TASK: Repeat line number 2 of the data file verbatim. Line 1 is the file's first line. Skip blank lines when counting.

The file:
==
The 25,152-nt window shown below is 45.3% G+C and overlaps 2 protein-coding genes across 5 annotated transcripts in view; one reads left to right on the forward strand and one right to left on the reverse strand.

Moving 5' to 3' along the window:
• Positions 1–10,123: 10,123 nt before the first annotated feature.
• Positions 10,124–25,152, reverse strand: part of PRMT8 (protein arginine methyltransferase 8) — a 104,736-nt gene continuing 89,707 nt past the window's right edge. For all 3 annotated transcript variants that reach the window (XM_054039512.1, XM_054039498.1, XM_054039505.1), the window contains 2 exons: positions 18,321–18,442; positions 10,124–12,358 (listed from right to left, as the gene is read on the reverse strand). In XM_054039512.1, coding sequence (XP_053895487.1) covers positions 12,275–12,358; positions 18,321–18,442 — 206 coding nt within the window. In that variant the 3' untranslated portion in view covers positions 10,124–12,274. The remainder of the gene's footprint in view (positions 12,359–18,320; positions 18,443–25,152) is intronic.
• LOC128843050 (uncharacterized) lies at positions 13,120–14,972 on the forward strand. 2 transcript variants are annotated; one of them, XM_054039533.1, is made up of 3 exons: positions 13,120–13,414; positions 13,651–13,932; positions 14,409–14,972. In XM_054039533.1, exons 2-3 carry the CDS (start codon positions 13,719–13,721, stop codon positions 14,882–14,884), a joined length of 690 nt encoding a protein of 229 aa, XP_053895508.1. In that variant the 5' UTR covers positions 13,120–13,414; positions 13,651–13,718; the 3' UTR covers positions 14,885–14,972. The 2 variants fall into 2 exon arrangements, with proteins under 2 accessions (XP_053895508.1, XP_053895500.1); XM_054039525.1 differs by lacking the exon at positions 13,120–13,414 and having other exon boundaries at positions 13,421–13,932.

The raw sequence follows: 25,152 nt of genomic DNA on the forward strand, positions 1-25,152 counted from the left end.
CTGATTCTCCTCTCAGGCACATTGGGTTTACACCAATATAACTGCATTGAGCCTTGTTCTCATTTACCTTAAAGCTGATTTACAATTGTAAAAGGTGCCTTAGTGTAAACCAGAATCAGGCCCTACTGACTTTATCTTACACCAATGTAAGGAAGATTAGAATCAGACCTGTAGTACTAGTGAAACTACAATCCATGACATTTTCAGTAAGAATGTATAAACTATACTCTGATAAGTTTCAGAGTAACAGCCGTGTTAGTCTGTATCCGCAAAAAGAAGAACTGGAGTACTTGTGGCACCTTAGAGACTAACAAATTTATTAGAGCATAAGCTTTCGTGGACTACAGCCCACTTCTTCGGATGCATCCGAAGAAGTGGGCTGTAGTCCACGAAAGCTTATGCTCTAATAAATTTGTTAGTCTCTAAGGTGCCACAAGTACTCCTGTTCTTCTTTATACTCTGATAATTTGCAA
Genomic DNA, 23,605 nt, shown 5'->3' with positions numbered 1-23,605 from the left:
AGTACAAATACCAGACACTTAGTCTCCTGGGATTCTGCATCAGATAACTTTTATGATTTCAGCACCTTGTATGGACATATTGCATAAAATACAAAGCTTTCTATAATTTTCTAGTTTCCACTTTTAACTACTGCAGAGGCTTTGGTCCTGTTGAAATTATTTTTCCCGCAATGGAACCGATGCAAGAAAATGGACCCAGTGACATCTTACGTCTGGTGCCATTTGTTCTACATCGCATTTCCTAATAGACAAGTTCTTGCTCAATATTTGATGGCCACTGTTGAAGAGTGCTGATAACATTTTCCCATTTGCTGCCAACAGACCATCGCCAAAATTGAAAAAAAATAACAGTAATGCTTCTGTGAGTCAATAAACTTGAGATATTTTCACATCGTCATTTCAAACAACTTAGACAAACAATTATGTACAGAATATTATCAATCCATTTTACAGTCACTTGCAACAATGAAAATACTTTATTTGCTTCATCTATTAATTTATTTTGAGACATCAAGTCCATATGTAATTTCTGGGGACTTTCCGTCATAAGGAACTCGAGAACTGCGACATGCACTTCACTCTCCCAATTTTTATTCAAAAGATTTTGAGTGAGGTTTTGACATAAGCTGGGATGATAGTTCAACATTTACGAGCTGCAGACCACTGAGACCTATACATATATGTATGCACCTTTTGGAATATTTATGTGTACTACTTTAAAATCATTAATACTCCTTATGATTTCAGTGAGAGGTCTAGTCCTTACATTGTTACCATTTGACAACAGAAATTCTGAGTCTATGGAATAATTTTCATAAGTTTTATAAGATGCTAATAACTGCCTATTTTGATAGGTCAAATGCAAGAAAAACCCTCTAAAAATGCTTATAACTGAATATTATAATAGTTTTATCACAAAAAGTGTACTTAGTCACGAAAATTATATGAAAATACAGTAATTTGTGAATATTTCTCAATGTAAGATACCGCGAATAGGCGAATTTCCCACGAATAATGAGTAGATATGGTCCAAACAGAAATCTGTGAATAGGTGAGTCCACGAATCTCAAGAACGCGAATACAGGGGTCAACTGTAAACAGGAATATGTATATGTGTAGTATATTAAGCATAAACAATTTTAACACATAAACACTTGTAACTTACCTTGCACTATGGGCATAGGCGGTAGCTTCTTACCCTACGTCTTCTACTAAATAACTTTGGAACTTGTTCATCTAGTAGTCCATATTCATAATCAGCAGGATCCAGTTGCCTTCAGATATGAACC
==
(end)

Moving 5' to 3' along the window: